…by Graeme Simsion.
Don Tillman is a genetics professor who struggles to have a serious relationship with women. His life is perfectly organised to the last minute as he is a big believer in being efficient. Socially awkward but blissfully unaware, he stumbles upon an idea to find the perfect woman for himself in an efficient manner. He comes up with The Wife Project for which he uses a questionnaire (all scientifically validated, of course), to screen out women on the first date. This way, he doesn’t have to waste days, weeks or even months before realising they are not suitable companions for him.
With the help of his two best friends — the womaniser Gene and his wife Claudia — he makes sure he comes up with a reasonably reliable and valid questionnaire which he hands out to women during speed dating, through internet dating and other forms of new-age dating scenarios. Don is introduced to Rosie via Gene after he hands over his completed questionnaires to his friend. However, Rosie manages to be the exact opposite of what Don is looking for in a woman. She smokes, is not healthy, is a vegetarian who eats fish, is not punctual, and is a waitress at a bar among other things. But for some reason, Don can’t get rid of her.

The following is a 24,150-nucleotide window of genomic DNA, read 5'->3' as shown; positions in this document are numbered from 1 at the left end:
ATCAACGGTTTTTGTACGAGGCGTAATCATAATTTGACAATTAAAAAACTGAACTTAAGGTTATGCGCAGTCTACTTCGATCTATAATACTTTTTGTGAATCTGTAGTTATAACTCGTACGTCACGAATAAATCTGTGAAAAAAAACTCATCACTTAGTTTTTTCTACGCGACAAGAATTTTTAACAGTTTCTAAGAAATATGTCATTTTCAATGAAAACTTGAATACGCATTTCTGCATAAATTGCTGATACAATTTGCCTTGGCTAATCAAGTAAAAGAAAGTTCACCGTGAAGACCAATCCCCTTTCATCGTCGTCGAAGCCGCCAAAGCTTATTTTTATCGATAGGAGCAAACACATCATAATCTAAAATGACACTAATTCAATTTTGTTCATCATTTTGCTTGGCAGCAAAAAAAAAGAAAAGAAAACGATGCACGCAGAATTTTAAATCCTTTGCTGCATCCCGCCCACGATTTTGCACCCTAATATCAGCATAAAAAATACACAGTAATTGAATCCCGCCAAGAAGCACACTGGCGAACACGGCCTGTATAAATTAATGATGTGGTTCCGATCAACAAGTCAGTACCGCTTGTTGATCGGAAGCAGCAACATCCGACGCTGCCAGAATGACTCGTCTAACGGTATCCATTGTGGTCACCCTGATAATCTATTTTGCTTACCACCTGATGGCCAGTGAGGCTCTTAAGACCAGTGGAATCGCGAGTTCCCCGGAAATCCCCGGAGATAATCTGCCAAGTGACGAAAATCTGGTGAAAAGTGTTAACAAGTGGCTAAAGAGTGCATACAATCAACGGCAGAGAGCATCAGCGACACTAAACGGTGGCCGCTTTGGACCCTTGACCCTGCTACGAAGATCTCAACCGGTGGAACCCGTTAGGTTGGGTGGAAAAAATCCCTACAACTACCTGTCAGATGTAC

As he becomes friends with Rosie, he embarks on The Father Project with her leaving his Wife Project aside. Rosie confides in Don that she is not certain her father Phil is her biological father as her late mother admitted to sleeping with someone on her graduation night. Given that Don is a genetics professor, he has access to machines to test DNA after they surreptitiously gather it from potential candidates. The more time Don and Rosie spend together, the more mis-matched they are. And yet, could it just be that Rosie is right for Don?
The Rosie Project is a debut novel by Simsion and it’s a pretty good start. I loved Don Tillman and could totally picture Sheldon Cooper from The Big Bang theory but with a little bit more insight. Even though the author doesn’t explicitly say it, as a reader you can assume that Don has Asperger’s Syndrome. Yet it is portrayed in a sensitive and funny way rather than a caricature. Rosie is awesomely spontaneous, a lot of fun and a great character. Gene is obnoxious but serves his purpose. The plot, while reasonably predictable, is still very engaging. It’s an easy read which I finished in a few days that included plane travel and jet lag.
I’m certainly looking forward to reading the next instalment The Rosie Effect.
Where to find it:
Until next time,